DIAGNOSIS: A Troubled Health Sector

Day 28,Nationwide Doctors Strike:

It is not uncommon to find that in the midst of several conflicting reports, accusations and counter-accusations, the most salient and important of details are quickly forgotten while "shadow-chasing" very often becomes the order of the day.



Over the last few weeks I have come across several reports in the dailies and on social media as regards the on-going events in the Nigerian health sector. Most of these reports and articles, lopsided on many occasions, have a common denominator, presenting the Nigerian doctor as an enemy of the people and the manner of their submissions is such as to draw undue sympathy from the unsuspecting public and sometimes misinformed public.

It is perhaps apt at such a time as this to look closely at the health sector in Nigeria (which has being recently tagged "one of the least adequate on the continent" by the international media) and the real issues surrounding the nationwide strike action embarked upon by doctors under the umbrella of the Nigerian Medical Association (NMA) which enters it's 5th week from Tuesday the 29th.

I should quickly point out that the deplorable state of our healthcare system is not as a result of the performance of the health workers, but it is a component of an overall failed system called Nigeria which the Government is presently trying to salvage.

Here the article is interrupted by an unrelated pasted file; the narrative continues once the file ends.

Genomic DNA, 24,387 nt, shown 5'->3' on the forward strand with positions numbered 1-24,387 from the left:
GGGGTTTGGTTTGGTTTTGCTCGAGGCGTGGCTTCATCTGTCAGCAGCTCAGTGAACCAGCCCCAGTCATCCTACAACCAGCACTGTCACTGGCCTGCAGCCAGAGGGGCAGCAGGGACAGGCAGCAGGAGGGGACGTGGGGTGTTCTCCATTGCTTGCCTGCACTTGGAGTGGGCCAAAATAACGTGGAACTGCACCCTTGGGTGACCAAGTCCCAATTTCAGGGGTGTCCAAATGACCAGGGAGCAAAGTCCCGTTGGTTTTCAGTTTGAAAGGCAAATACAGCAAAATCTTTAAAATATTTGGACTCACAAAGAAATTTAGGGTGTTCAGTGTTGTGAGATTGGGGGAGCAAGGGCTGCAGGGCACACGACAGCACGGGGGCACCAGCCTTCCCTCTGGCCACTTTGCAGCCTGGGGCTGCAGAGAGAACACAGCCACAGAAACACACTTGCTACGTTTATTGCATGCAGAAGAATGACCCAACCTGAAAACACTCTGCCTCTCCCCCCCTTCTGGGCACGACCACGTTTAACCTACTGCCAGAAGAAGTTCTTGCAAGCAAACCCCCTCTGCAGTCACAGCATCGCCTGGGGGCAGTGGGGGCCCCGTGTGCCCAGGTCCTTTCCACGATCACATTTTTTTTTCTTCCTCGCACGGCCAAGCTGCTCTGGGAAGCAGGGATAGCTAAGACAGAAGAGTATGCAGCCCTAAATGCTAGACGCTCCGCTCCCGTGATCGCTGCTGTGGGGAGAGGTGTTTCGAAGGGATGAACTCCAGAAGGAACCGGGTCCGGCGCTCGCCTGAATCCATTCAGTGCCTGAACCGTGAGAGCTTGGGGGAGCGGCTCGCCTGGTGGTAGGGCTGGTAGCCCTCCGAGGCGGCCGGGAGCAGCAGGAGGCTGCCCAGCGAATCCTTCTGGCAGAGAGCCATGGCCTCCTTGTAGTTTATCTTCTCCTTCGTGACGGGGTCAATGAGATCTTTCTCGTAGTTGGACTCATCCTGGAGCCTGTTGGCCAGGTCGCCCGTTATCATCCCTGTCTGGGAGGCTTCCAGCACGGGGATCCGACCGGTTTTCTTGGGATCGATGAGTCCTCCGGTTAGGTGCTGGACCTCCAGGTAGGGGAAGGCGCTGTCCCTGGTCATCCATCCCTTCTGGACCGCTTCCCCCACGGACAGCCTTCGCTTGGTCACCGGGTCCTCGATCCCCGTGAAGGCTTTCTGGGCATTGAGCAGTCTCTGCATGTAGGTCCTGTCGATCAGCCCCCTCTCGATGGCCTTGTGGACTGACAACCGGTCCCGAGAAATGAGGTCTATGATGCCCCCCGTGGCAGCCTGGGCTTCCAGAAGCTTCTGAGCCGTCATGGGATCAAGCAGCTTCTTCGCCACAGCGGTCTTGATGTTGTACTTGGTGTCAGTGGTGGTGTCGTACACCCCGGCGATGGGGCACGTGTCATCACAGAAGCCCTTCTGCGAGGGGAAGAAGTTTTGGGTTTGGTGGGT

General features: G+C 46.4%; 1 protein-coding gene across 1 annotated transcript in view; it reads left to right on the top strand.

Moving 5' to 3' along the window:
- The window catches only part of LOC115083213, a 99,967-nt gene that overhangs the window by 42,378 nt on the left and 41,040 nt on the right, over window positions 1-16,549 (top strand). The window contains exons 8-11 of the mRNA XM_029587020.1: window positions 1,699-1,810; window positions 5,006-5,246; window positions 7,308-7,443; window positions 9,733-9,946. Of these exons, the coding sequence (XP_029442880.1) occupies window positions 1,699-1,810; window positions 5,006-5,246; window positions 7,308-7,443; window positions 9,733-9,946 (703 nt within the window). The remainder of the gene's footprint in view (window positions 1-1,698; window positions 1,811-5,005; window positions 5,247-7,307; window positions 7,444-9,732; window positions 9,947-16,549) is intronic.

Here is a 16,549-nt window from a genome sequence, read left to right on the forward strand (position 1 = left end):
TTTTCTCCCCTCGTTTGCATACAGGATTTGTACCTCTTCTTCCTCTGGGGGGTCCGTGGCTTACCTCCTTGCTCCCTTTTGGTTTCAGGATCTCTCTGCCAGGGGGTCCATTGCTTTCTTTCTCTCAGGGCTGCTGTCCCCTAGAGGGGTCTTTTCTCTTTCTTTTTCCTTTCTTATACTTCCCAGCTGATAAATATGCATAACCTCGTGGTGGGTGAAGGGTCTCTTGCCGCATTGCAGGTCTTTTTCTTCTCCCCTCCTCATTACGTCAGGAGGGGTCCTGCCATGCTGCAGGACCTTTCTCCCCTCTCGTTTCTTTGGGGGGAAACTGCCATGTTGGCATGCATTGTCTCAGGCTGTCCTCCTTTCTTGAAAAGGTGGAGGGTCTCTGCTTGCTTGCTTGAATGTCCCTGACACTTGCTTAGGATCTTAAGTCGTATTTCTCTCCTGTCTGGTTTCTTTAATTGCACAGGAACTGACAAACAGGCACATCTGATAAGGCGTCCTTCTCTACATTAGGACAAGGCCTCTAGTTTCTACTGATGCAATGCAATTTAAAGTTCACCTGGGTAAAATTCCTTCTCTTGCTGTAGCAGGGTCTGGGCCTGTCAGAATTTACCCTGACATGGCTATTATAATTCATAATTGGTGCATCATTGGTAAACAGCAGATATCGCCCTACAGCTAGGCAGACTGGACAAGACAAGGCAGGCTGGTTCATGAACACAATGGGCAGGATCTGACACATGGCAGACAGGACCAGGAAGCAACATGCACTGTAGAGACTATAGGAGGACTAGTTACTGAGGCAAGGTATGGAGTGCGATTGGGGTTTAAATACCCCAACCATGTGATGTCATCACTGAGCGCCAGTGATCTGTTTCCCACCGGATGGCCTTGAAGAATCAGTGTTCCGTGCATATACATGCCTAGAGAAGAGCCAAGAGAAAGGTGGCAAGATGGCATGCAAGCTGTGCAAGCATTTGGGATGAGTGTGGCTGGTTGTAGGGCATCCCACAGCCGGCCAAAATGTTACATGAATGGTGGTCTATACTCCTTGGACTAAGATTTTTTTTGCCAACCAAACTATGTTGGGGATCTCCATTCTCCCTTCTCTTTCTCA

It must be recalled that the Nigerian Medical Association did state that it was taking the  "painful decision"  of indefinite withdrawal of services in order to save the healthcare system from imminent collapse. This was after the body had tabled a 23-point demand to the Federal Government about 2 weeks prior to the commencement of the strike action and issuing a 14-day ultimatum for the resolution of the issues.

Two of the key demands of the Nigerian Medical Association include:

1. Issues relating to the appointment of Chief Medical Directors and other federal appointments in the health sector. Clearly "the position of the Chief Medical Director must continue to be occupied by a medical doctor as contained in the Act establishing tertiary hospitals.

BY THE WAY
There are demands from other “Health Professionals” under the auspices of the Joint Health Workers Union (JOHESU) for the chance to occupy such offices as the Chief Medical Director. 

2. An increase in doctors hazard allowance, skipping of grade level 12 (CONMESS 2) for medical and dental practitioners and the reversal of the title of consultants for other professionals in the health care system apart from doctors.

The NMA is largely displeased with certain appointments in the health sector which could distort the chain of command in health institutions and also lead to poor management of patients.

There is no doubt that the average Nigerian doctor is eager to return to work and deliver health care services to an already "short-changed" populace : We presently have less than 30,000 doctors looking after 170 million Nigerians ( a ratio of one doctor to 6000 patients! ). It is however of utmost importance to have a functional working environment, whereby the "over-stretched" Nigerian medical doctor is not hassled by "farcical" policies and defective welfare packages.

Source: Medicall-Inc


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